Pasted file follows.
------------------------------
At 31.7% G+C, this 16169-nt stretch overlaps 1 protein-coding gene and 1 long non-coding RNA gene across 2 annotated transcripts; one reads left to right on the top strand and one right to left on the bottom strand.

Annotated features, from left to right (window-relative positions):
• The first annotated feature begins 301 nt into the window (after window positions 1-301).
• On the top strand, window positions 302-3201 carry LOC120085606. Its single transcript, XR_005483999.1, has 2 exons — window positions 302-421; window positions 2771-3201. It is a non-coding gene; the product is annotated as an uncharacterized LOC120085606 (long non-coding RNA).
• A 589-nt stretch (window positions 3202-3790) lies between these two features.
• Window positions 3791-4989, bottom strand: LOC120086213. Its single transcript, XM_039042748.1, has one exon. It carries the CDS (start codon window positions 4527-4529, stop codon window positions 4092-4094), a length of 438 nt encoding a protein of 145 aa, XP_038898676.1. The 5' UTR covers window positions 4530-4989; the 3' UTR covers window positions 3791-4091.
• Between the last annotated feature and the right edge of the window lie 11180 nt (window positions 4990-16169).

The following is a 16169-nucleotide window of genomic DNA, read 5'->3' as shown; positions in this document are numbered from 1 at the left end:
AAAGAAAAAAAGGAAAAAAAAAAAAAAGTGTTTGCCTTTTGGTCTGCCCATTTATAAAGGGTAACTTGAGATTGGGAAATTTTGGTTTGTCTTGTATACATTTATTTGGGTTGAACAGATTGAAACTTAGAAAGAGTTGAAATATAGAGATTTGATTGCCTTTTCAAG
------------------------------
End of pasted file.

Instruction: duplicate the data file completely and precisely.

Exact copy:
At 31.7% G+C, this 16169-nt stretch overlaps 1 protein-coding gene and 1 long non-coding RNA gene across 2 annotated transcripts; one reads left to right on the top strand and one right to left on the bottom strand.

Annotated features, from left to right (window-relative positions):
• The first annotated feature begins 301 nt into the window (after window positions 1-301).
• On the top strand, window positions 302-3201 carry LOC120085606. Its single transcript, XR_005483999.1, has 2 exons — window positions 302-421; window positions 2771-3201. It is a non-coding gene; the product is annotated as an uncharacterized LOC120085606 (long non-coding RNA).
• A 589-nt stretch (window positions 3202-3790) lies between these two features.
• Window positions 3791-4989, bottom strand: LOC120086213. Its single transcript, XM_039042748.1, has one exon. It carries the CDS (start codon window positions 4527-4529, stop codon window positions 4092-4094), a length of 438 nt encoding a protein of 145 aa, XP_038898676.1. The 5' UTR covers window positions 4530-4989; the 3' UTR covers window positions 3791-4091.
• Between the last annotated feature and the right edge of the window lie 11180 nt (window positions 4990-16169).

The following is a 16169-nucleotide window of genomic DNA, read 5'->3' as shown; positions in this document are numbered from 1 at the left end:
AAAGAAAAAAAGGAAAAAAAAAAAAAAGTGTTTGCCTTTTGGTCTGCCCATTTATAAAGGGTAACTTGAGATTGGGAAATTTTGGTTTGTCTTGTATACATTTATTTGGGTTGAACAGATTGAAACTTAGAAAGAGTTGAAATATAGAGATTTGATTGCCTTTTCAAG